Shop Front


It isn’t a secret that I want to challenge myself more with my photography and I’ve been trying to think of ways to do it. I do have a lot of ideas and I know that I want to start compositing and combining images. I am still not sure how exactly, but I do want to start experimenting. I don’t want to accept the world as it is. So when I was out the other day taking photos I saw this shop front.


I loved these shops. I liked that they were out of the way, but I hated that you could see the cars in the windows. If I’m honest, I didn’t like the reflections at all. I knew when I was taking the photo that I would want to change it, and give it a completely different mood. Also just to see if I could do it.

As I was making my way to the Eureka Skydeck I found some other buildings. I knew I would have to photograph them on an angle to help me with this. I had one in particular that I thought would work.

Here is the final image.


I’m hoping that I made it something else and that the reflection is believable. I don’t know that it is a massive success, but I like where I went with it and I’m happy with the final outcome. It is a process I will do more and I learned a lot from this one, especially from the point of view of taking the image and processing it.

As always my focus was also on the light and how I could manipulate it. I like the feeling that the viewer is left out, or left in the dark, and they have to choose if they will go into the light, if that is a choice they can make.

I wanted to change the mood completely to one of loneliness and isolation. The shop is closed, is it too late.

It is always an interesting process doing this sort of thing. I never really know what I will end up with. I did work on this most of the day last weekend and spend more time on it during the week. It was an image I had to go back to over and over again to refine and get what I was hoping for. I really enjoyed the whole process and I’m looking forward to working on more.

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  1. The reflection in the final image adds depth, moodiness, and a layer of meaning that wasn’t there before. I love it!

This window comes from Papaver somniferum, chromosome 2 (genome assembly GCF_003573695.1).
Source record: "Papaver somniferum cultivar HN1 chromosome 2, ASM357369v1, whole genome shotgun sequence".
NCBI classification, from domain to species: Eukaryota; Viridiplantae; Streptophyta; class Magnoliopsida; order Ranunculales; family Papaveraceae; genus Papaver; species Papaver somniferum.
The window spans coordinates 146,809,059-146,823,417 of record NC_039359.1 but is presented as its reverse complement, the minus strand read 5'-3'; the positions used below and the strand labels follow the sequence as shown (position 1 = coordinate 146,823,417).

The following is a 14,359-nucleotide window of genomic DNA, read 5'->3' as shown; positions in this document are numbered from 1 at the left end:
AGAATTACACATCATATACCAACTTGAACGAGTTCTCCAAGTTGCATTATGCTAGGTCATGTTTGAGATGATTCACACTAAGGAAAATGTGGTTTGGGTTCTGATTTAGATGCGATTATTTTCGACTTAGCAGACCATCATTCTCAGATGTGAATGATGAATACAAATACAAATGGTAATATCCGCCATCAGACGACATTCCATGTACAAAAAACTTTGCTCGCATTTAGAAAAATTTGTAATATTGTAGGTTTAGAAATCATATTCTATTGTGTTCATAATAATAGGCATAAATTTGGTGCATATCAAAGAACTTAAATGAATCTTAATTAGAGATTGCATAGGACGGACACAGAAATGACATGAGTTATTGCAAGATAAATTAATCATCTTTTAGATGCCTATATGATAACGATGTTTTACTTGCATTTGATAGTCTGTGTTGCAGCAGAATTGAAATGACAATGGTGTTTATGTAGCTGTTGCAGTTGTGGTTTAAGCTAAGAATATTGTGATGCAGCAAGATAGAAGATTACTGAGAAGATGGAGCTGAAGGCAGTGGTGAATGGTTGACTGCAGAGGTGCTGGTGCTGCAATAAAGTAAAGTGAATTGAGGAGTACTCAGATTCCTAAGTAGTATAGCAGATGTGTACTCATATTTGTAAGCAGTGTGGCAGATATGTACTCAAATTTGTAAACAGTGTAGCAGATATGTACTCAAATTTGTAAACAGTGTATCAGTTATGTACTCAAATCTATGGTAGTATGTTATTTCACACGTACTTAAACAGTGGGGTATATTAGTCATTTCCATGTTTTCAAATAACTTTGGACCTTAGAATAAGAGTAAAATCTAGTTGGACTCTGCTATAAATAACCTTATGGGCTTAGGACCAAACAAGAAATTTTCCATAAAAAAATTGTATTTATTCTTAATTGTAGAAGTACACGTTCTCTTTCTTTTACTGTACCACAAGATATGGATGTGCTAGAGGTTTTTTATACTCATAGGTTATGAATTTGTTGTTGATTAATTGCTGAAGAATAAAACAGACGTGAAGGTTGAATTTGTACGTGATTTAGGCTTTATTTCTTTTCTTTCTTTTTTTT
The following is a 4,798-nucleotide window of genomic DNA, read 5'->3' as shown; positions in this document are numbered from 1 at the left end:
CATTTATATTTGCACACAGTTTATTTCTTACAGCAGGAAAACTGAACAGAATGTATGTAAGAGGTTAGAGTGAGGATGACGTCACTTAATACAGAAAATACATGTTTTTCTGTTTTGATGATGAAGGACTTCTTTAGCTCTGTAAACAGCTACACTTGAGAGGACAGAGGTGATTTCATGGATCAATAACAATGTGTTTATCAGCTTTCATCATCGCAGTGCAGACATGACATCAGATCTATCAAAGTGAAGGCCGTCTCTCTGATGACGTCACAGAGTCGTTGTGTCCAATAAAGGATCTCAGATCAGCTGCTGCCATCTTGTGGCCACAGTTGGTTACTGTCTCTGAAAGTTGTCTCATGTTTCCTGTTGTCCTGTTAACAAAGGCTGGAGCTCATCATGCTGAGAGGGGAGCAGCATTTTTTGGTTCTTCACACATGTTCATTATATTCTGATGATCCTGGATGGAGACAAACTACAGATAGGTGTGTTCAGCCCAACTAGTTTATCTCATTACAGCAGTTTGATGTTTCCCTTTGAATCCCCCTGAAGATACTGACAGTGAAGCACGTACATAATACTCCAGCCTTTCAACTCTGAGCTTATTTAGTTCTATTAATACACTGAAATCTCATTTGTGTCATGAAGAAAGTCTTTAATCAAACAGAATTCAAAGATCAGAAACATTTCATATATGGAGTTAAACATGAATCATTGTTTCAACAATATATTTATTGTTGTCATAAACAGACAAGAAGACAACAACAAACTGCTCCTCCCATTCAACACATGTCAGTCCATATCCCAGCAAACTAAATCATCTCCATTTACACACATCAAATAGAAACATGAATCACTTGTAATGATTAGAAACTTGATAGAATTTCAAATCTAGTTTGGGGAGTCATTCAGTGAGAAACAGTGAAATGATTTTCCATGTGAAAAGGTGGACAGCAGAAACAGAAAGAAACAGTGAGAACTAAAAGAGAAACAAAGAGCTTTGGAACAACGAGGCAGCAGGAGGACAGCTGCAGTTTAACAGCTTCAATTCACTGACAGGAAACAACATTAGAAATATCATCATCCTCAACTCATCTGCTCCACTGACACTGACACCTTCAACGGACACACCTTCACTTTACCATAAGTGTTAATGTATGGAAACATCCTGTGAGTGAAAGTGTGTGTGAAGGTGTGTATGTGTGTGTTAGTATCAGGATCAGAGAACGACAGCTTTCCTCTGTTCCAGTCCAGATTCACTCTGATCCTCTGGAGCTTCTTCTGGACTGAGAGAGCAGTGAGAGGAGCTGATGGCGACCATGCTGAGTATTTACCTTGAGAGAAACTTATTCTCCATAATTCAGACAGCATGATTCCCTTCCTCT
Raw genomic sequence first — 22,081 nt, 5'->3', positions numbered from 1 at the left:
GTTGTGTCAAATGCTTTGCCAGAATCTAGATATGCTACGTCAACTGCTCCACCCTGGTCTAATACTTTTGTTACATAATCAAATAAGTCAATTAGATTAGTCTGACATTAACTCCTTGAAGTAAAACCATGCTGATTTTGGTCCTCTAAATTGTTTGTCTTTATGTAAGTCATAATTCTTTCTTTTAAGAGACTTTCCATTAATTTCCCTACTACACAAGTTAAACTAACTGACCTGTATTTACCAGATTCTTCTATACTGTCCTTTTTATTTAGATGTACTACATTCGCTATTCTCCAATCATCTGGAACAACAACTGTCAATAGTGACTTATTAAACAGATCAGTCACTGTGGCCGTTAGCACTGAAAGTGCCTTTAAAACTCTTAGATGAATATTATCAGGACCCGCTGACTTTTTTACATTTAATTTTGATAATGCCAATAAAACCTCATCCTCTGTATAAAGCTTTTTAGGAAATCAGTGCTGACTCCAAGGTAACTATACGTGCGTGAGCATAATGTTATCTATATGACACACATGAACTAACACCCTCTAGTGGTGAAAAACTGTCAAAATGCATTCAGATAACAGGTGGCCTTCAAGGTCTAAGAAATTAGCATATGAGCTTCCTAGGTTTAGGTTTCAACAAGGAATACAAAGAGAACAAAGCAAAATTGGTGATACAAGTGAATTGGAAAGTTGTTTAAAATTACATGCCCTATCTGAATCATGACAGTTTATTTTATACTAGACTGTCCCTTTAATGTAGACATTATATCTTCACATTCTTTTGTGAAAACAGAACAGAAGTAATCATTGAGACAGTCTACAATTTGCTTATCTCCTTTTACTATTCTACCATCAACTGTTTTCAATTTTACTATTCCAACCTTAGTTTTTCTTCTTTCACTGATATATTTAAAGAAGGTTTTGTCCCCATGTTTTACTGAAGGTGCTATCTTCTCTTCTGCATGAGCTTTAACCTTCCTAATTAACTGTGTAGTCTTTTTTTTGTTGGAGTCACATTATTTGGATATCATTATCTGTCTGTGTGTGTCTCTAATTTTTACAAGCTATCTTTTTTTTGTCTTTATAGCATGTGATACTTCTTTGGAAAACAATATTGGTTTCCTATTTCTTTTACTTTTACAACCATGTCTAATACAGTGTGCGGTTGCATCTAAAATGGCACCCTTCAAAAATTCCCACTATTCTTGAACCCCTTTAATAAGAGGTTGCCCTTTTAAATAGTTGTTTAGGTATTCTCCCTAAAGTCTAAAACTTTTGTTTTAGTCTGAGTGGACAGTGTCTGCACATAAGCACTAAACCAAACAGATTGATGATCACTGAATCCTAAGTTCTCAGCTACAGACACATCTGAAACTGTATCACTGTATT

2. Love the final image, Leanne. It is very much believable, and I feel it is very hard to tell that it was post-processed. Also definitely feel the dark vs light aspect of it. I think combining photos and doing composite takes a lot of patience and as you mentioned, you have to take your shots carefully. If you get the angle wrong, it ma not be doable or you’d have to spend a long, long time to get in right when playing around with it. Very haunting final image.

    1. Thank you Mabel that is fantastic to hear, and even better that it is hard to tell, I was hoping for that. Composites do take a long time, but worth it in the end. It takes a lot of planning, I need to keep trying these.

  3. You have so much more patience than I do — I can’t imagine spending as much time on a photo as you describe. The end result, though, is excellent. You did a great job incorporating those brick buildings and getting a darker, moody feel.

  4. I love it! It takes me back in time to a street that “once was”, with buildings that had a history behind them, full of stories!

  5. Very nice interpretation, Leanne. Totally changes the image from an ordinary picture into a special moment, allowing viewers to engage and interpret based on their own perspective.

  6. What I see in the composed mage is a reflection of the past. The modern day glass shop and a shop from the 1800s that might have once been there. The viewer is not being drawn forward but into a past life.

    1. That is really interesting Francesca, it could be that. I have to admit I didn’t think that way, just wanted something other than the reflection that we there. Thank you so much for sharing that with me.

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